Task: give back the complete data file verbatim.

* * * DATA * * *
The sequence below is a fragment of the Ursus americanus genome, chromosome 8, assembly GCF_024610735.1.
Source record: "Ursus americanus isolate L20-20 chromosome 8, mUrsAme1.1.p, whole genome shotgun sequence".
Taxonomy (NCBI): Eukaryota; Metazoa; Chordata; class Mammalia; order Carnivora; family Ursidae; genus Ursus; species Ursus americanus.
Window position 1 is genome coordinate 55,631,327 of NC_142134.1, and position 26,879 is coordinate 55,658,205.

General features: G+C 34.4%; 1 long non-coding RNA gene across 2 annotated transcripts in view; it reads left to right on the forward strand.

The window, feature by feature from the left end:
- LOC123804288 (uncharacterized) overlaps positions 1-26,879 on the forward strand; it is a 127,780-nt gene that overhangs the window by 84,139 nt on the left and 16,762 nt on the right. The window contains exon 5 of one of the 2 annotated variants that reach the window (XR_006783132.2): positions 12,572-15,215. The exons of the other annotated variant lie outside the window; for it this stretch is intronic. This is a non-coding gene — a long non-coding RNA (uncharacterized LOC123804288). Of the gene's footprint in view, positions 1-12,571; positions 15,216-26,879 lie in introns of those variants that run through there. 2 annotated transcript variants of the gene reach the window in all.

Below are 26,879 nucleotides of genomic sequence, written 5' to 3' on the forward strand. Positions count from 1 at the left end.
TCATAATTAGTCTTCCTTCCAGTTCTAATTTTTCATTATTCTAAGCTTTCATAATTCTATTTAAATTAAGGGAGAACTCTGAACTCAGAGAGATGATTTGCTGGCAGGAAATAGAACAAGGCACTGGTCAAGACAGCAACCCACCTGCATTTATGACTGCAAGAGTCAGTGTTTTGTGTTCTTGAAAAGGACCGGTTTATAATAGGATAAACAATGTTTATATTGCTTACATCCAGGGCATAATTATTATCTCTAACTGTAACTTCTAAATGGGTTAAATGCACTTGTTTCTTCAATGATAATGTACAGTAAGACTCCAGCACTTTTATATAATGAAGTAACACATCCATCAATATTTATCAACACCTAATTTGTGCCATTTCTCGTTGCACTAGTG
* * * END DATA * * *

The sequence below is a fragment of the Ursus americanus genome, chromosome 8, assembly GCF_024610735.1.
Source record: "Ursus americanus isolate L20-20 chromosome 8, mUrsAme1.1.p, whole genome shotgun sequence".
Taxonomy (NCBI): Eukaryota; Metazoa; Chordata; class Mammalia; order Carnivora; family Ursidae; genus Ursus; species Ursus americanus.
Window position 1 is genome coordinate 55,631,327 of NC_142134.1, and position 26,879 is coordinate 55,658,205.

General features: G+C 34.4%; 1 long non-coding RNA gene across 2 annotated transcripts in view; it reads left to right on the forward strand.

The window, feature by feature from the left end:
- LOC123804288 (uncharacterized) overlaps positions 1-26,879 on the forward strand; it is a 127,780-nt gene that overhangs the window by 84,139 nt on the left and 16,762 nt on the right. The window contains exon 5 of one of the 2 annotated variants that reach the window (XR_006783132.2): positions 12,572-15,215. The exons of the other annotated variant lie outside the window; for it this stretch is intronic. This is a non-coding gene — a long non-coding RNA (uncharacterized LOC123804288). Of the gene's footprint in view, positions 1-12,571; positions 15,216-26,879 lie in introns of those variants that run through there. 2 annotated transcript variants of the gene reach the window in all.

Below are 26,879 nucleotides of genomic sequence, written 5' to 3' on the forward strand. Positions count from 1 at the left end.
TCATAATTAGTCTTCCTTCCAGTTCTAATTTTTCATTATTCTAAGCTTTCATAATTCTATTTAAATTAAGGGAGAACTCTGAACTCAGAGAGATGATTTGCTGGCAGGAAATAGAACAAGGCACTGGTCAAGACAGCAACCCACCTGCATTTATGACTGCAAGAGTCAGTGTTTTGTGTTCTTGAAAAGGACCGGTTTATAATAGGATAAACAATGTTTATATTGCTTACATCCAGGGCATAATTATTATCTCTAACTGTAACTTCTAAATGGGTTAAATGCACTTGTTTCTTCAATGATAATGTACAGTAAGACTCCAGCACTTTTATATAATGAAGTAACACATCCATCAATATTTATCAACACCTAATTTGTGCCATTTCTCGTTGCACTAGTG